New Member with my first question

This topic contains 7 replies, has 2 voices, and was last updated by Profile photo of William Crum William Crum 5 months ago.

  • Author
    Posts
  • #46384
    Profile photo of William Crum
    William Crum
    Participant

    I apologize for the vague subject, but I really did not know a good short subject to cover my question.

    I am new to powershell and brand new to these forums, and I figured I would ask for some help. Rather than go all through what I am having problems with (Multiple aspects of my script), I will tell you what I want to do, and show you my half finished script with my problem areas I am stuck on highlighted, and I am sure you guys will probably be able to give me a 10 line code that will do what my 1000 line script would of done haha.

    Task: Test-Connection multiple Servers from a text file (I can load this and do the for-each) but instead of simply returning a yes or no, I want to take that and either start or check a timer for each server, so I do not count it as bad until it has been down for a configurable amount of time ($AllowedDownTime) before an email notification is sent. I also have a Location for each Server as well, for logging purposes, and the two are loaded into arrays in the same statement so that the index is the definition of the array.

    Problem: I know how to build the location and computer arrays to have the correct index, but I cannot figure out an efficient way to assign my timers in the same way... so what my code shows (Underlined) is me starting a switch statement to ID the correct facility and define the timer. This is already looking to take a LOT of code just for this one part, not to mention the logging which I hope to do in a Date(Folder)\Server(File) format and start a new folder daily, so then I can clean old logs older than 30 days by using the folders.

    I know I am probably recreating the wheel here, there are lots of examples of testing servers, but I couldn't find any with logging, notifications etc. and that is what is I am having the most trouble with.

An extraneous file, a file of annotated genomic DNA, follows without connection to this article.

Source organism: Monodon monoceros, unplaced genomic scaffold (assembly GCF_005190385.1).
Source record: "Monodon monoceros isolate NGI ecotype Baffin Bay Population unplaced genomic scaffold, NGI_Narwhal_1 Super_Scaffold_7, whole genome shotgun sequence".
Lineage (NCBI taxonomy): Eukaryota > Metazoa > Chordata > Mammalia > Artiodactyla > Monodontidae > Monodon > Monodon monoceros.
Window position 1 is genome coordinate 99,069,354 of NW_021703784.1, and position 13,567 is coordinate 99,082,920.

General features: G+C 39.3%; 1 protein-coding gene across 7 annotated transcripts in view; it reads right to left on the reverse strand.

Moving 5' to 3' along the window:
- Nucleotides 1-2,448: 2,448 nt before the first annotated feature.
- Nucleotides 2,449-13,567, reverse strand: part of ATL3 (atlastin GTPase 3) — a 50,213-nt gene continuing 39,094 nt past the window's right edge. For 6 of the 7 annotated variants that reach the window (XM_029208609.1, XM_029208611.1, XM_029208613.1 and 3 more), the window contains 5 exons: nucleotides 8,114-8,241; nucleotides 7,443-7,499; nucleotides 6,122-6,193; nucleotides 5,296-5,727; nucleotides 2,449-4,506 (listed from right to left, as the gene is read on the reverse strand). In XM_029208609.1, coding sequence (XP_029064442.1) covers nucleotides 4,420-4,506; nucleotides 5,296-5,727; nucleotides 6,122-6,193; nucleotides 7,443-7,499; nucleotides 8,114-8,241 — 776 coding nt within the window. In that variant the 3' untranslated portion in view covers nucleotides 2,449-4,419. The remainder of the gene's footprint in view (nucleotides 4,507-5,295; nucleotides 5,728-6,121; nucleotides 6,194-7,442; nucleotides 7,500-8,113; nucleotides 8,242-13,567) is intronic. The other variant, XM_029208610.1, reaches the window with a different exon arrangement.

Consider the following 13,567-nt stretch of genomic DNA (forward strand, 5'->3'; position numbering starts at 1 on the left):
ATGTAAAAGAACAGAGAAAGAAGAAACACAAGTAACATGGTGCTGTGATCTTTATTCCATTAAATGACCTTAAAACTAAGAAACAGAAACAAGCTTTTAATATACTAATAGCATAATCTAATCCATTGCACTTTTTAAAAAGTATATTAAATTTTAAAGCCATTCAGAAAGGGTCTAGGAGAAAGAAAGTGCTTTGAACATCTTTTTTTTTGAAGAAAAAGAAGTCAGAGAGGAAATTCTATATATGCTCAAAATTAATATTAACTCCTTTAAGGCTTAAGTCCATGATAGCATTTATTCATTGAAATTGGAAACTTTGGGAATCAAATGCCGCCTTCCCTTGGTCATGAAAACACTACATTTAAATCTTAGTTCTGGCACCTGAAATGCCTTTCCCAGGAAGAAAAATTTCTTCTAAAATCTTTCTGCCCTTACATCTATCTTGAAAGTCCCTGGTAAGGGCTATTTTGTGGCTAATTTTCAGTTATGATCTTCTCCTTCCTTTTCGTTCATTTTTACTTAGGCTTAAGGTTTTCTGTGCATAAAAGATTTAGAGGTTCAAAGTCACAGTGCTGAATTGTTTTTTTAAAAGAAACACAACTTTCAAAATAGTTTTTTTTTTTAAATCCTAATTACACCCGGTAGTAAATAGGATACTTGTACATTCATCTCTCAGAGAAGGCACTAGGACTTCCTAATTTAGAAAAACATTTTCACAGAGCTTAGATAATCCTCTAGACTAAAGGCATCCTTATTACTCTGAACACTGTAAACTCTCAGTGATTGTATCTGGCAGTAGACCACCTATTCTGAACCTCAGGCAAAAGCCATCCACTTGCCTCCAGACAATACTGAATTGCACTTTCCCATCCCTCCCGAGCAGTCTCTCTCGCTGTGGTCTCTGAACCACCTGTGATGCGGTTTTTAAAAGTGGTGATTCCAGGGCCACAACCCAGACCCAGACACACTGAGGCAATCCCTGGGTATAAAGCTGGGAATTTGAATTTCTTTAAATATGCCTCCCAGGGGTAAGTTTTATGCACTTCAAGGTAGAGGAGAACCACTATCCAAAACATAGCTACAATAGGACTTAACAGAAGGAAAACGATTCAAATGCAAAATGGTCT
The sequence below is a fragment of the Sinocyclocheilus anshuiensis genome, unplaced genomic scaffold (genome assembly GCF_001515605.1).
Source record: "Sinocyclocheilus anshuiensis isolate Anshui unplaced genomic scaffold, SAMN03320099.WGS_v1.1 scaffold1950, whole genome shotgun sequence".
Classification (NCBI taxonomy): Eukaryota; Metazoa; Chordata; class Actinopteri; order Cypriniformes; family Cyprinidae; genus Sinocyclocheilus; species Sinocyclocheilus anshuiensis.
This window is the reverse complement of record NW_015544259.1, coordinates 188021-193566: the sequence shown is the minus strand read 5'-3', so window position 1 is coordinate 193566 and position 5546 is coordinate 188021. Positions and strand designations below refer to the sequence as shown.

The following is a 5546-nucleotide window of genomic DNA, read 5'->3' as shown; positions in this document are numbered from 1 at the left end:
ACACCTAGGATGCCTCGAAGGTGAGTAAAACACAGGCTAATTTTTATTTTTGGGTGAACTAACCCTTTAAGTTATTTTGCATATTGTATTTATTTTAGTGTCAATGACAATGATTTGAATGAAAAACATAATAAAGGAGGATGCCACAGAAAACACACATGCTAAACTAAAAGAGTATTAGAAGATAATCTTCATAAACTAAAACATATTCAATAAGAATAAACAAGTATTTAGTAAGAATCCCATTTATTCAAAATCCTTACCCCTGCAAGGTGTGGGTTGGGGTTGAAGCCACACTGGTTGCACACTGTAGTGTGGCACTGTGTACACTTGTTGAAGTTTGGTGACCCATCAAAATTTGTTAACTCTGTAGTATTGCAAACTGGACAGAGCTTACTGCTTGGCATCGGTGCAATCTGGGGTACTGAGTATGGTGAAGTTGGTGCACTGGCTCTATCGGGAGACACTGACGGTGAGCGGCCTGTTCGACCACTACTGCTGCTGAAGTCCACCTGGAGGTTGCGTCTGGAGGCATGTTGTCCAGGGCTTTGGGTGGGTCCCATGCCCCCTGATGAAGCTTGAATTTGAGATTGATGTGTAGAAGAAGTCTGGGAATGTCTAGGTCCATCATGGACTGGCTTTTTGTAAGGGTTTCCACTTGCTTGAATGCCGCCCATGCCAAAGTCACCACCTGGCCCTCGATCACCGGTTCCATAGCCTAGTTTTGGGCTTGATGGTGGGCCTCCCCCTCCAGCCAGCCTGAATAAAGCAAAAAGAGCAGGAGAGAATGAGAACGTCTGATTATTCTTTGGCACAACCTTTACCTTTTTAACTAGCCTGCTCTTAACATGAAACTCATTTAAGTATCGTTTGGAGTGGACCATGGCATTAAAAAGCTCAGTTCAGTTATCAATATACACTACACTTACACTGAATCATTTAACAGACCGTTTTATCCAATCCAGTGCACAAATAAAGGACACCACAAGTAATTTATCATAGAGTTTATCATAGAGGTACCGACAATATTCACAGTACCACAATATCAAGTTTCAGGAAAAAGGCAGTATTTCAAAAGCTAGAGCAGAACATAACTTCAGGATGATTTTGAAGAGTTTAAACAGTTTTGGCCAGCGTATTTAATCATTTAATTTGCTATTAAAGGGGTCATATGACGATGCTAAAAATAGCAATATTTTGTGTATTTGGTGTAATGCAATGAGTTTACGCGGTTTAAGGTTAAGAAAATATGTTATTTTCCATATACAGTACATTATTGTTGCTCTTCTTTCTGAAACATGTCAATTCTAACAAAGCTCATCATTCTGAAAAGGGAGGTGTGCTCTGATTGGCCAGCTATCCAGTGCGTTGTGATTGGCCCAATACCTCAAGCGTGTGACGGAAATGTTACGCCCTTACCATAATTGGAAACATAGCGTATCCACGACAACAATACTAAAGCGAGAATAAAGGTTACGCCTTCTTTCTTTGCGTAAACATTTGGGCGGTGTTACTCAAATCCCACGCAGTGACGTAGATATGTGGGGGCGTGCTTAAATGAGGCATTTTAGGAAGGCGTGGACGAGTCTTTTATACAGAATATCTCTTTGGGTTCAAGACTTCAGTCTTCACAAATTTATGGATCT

Thanks for any help and guidance you can provide, and it is great to be a new member of the site here and learning this wonderful tool!

    ###########################################################
    ##
    ## Script Purpose: Check Summit Downtime Computers
    ## By: Bill   ----    Date: 7/9/2016
    ## 
    ## Instructions: Running this script from any PC will
    ##               Begin monitoring the Summit Downtime
    ##               Computers defined in the Serverlist.txt
    ##               file.
    ##
    ## Script Directory: C:\Scripts\SummitCheck
    ## Log Directory: C:\Scripts\SummitCheck\Logs
    ##
    $ServerList="C:\Scripts\SummitCheck\ServerList.txt"
    $Logpath="C:\Scripts\SummitCheck\Logs"
    $Rawlist=Get-Content -Path $Serverlist
    $Computers = @()
    $Facilities = @()
    Foreach ($strObj in $Rawlist)
        {
        $Items=$strObj.Split(",")
        $Computers+=$Items[0]
        $Facilities+=$Items[1]
        #$FacTimer+=[Diagnostics.Stopwatch]::StartNew()
        #$FacTimer.Reset()
        }
    Function Check-PC
        {
        Param ([String]$ComputerName, [String]$Loc)
        If(Test-Connection -ComputerName $ComputerName)
            {
            #Do code for good PC
            }
        Else
            {
            #Do Code for down PC
            }
        }
    Function Log-Bad
        {
        Param ([String]$ComputerName)
        $Log=$Logpath + "\$ComputerName"
        $BadTime=Get-Date
        Add-Content -path $Log -Value "$BadTime -- Connection Failed to $ComputerName!"
        }
    Function Check-Timer ##This is the function I am having problems with :( and looking for a more efficient way.
        {
        Param ([String]$Loc)
        Switch($Loc)
            {
                "FWCH"
                    {
                    If($tmrFWCH)
                        {
                        If($tmrFWCH.isRunning)
                            {Return $tmrFWCH.Elapsed.TotalSeconds}
                        Else
                            {$tmrFWCH.Start();Return $tmrFWCH.Elapsed.TotalSeconds}
                        }
                    }